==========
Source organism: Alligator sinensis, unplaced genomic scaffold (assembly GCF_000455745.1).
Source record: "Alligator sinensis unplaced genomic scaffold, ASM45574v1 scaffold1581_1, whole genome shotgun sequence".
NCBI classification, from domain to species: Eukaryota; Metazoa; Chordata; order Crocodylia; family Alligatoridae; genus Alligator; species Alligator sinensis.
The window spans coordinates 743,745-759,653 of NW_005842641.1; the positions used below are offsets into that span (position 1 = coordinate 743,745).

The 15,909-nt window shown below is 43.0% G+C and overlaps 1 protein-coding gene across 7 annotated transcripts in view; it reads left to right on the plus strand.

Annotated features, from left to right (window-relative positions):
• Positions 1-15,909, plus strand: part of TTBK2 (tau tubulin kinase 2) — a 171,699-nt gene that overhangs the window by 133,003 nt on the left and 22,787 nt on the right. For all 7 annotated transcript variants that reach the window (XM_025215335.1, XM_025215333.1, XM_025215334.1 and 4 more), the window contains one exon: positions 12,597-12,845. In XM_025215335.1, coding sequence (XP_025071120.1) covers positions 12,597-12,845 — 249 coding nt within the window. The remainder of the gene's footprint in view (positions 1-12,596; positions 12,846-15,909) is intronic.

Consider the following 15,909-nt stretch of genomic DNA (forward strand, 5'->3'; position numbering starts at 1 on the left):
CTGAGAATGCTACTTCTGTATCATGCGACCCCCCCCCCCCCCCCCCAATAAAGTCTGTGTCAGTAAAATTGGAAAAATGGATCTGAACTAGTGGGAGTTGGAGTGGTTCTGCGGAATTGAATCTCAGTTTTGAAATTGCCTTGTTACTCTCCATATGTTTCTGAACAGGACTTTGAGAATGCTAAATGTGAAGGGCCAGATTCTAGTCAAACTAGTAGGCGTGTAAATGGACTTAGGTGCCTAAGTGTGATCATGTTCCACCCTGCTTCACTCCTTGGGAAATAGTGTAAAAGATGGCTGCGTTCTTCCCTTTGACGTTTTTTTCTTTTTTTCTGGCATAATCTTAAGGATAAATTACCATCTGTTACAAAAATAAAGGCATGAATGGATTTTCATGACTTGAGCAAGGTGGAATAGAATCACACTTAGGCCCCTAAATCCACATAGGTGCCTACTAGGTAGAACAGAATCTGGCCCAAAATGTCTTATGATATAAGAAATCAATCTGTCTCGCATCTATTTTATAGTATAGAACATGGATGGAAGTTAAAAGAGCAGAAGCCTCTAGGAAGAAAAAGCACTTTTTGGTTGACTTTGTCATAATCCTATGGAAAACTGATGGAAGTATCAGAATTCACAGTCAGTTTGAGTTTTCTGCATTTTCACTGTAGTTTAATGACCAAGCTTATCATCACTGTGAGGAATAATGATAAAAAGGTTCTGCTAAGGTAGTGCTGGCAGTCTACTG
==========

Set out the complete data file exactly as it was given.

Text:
Source organism: Alligator sinensis, unplaced genomic scaffold (assembly GCF_000455745.1).
Source record: "Alligator sinensis unplaced genomic scaffold, ASM45574v1 scaffold1581_1, whole genome shotgun sequence".
NCBI classification, from domain to species: Eukaryota; Metazoa; Chordata; order Crocodylia; family Alligatoridae; genus Alligator; species Alligator sinensis.
The window spans coordinates 743,745-759,653 of NW_005842641.1; the positions used below are offsets into that span (position 1 = coordinate 743,745).

The 15,909-nt window shown below is 43.0% G+C and overlaps 1 protein-coding gene across 7 annotated transcripts in view; it reads left to right on the plus strand.

Annotated features, from left to right (window-relative positions):
• Positions 1-15,909, plus strand: part of TTBK2 (tau tubulin kinase 2) — a 171,699-nt gene that overhangs the window by 133,003 nt on the left and 22,787 nt on the right. For all 7 annotated transcript variants that reach the window (XM_025215335.1, XM_025215333.1, XM_025215334.1 and 4 more), the window contains one exon: positions 12,597-12,845. In XM_025215335.1, coding sequence (XP_025071120.1) covers positions 12,597-12,845 — 249 coding nt within the window. The remainder of the gene's footprint in view (positions 1-12,596; positions 12,846-15,909) is intronic.

Consider the following 15,909-nt stretch of genomic DNA (forward strand, 5'->3'; position numbering starts at 1 on the left):
CTGAGAATGCTACTTCTGTATCATGCGACCCCCCCCCCCCCCCCCCAATAAAGTCTGTGTCAGTAAAATTGGAAAAATGGATCTGAACTAGTGGGAGTTGGAGTGGTTCTGCGGAATTGAATCTCAGTTTTGAAATTGCCTTGTTACTCTCCATATGTTTCTGAACAGGACTTTGAGAATGCTAAATGTGAAGGGCCAGATTCTAGTCAAACTAGTAGGCGTGTAAATGGACTTAGGTGCCTAAGTGTGATCATGTTCCACCCTGCTTCACTCCTTGGGAAATAGTGTAAAAGATGGCTGCGTTCTTCCCTTTGACGTTTTTTTCTTTTTTTCTGGCATAATCTTAAGGATAAATTACCATCTGTTACAAAAATAAAGGCATGAATGGATTTTCATGACTTGAGCAAGGTGGAATAGAATCACACTTAGGCCCCTAAATCCACATAGGTGCCTACTAGGTAGAACAGAATCTGGCCCAAAATGTCTTATGATATAAGAAATCAATCTGTCTCGCATCTATTTTATAGTATAGAACATGGATGGAAGTTAAAAGAGCAGAAGCCTCTAGGAAGAAAAAGCACTTTTTGGTTGACTTTGTCATAATCCTATGGAAAACTGATGGAAGTATCAGAATTCACAGTCAGTTTGAGTTTTCTGCATTTTCACTGTAGTTTAATGACCAAGCTTATCATCACTGTGAGGAATAATGATAAAAAGGTTCTGCTAAGGTAGTGCTGGCAGTCTACTG